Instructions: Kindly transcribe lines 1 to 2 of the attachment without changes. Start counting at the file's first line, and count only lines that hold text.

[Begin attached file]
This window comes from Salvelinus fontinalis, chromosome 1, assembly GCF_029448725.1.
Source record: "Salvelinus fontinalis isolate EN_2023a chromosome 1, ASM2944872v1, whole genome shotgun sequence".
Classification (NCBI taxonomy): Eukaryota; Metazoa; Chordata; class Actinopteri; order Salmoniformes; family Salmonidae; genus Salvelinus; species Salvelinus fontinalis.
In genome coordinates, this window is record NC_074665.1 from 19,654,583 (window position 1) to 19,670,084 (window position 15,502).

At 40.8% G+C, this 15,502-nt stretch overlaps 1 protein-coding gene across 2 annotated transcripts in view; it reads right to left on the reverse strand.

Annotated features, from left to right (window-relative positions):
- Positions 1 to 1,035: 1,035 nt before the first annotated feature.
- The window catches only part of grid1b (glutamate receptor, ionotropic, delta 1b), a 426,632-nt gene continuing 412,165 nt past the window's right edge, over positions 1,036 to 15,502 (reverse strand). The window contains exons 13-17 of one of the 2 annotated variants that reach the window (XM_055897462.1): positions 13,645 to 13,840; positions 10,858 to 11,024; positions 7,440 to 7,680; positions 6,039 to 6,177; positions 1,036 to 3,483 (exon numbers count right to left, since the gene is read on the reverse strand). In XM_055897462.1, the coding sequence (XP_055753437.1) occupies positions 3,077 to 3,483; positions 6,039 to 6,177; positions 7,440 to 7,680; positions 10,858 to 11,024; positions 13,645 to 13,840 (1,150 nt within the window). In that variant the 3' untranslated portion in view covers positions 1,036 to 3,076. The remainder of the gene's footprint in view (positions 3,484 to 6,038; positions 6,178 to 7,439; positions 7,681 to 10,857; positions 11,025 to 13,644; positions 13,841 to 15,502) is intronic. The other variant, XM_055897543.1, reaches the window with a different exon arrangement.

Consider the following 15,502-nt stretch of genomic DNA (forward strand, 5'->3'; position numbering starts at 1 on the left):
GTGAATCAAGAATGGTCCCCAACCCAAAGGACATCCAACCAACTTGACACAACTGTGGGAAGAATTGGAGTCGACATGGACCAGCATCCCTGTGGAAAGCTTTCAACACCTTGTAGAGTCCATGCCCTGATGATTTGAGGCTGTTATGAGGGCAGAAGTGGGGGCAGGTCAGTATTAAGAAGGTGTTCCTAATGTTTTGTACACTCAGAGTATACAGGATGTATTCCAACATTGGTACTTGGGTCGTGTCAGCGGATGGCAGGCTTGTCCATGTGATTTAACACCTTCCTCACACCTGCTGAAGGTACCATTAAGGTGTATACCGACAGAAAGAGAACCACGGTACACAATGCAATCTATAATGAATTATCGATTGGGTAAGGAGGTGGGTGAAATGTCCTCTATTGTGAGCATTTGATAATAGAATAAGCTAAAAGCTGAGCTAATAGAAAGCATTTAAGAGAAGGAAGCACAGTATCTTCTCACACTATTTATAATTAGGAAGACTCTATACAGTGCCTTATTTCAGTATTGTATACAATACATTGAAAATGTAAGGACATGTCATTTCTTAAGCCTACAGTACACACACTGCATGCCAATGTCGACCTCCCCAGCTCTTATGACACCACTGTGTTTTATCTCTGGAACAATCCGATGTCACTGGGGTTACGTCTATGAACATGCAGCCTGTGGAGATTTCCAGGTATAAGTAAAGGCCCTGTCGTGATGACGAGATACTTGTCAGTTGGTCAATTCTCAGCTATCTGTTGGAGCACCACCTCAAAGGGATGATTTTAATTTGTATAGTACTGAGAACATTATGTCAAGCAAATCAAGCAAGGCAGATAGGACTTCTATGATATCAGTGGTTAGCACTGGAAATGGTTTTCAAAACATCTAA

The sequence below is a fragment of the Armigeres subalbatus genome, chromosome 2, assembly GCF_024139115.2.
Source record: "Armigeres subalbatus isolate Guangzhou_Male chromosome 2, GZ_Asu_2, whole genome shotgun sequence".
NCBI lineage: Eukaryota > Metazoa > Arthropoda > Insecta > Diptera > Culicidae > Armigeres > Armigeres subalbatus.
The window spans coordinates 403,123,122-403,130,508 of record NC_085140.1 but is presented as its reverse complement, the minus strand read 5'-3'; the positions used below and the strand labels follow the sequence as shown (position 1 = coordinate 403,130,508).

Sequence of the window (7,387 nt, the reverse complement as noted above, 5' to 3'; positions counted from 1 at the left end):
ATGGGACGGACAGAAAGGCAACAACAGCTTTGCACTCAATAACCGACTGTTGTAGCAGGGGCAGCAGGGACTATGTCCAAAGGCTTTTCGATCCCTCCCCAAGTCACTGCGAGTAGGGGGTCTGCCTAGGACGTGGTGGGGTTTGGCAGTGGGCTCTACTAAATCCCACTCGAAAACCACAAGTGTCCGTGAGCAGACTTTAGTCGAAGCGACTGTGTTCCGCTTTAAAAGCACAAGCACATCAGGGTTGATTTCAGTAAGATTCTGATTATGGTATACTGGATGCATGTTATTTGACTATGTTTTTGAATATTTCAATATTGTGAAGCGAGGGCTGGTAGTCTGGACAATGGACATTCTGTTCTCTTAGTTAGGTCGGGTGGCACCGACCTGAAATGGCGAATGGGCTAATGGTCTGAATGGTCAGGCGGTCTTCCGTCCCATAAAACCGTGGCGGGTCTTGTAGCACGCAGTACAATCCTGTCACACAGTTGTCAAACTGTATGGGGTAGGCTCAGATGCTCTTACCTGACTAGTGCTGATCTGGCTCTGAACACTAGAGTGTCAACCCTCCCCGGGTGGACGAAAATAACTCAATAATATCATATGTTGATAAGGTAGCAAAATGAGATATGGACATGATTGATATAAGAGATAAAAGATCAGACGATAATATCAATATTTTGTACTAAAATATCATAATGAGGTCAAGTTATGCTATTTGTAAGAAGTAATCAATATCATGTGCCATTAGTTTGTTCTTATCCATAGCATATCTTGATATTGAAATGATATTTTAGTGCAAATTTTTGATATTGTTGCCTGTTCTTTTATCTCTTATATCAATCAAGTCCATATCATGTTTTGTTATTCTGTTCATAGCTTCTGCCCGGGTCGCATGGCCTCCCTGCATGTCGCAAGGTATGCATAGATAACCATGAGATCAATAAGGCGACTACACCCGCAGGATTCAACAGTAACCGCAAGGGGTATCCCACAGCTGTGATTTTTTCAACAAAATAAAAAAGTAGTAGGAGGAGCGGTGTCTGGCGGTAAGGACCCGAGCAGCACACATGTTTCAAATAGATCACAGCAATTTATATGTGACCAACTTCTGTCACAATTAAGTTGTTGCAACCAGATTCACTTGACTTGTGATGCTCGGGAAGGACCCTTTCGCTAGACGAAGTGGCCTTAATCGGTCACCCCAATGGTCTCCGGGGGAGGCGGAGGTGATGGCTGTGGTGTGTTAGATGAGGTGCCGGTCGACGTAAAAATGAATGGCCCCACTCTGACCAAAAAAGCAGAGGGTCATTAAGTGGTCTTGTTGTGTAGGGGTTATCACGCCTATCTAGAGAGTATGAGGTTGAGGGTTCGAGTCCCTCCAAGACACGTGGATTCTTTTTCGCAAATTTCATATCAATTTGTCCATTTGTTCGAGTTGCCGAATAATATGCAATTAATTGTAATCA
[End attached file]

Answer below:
This window comes from Salvelinus fontinalis, chromosome 1, assembly GCF_029448725.1.
Source record: "Salvelinus fontinalis isolate EN_2023a chromosome 1, ASM2944872v1, whole genome shotgun sequence".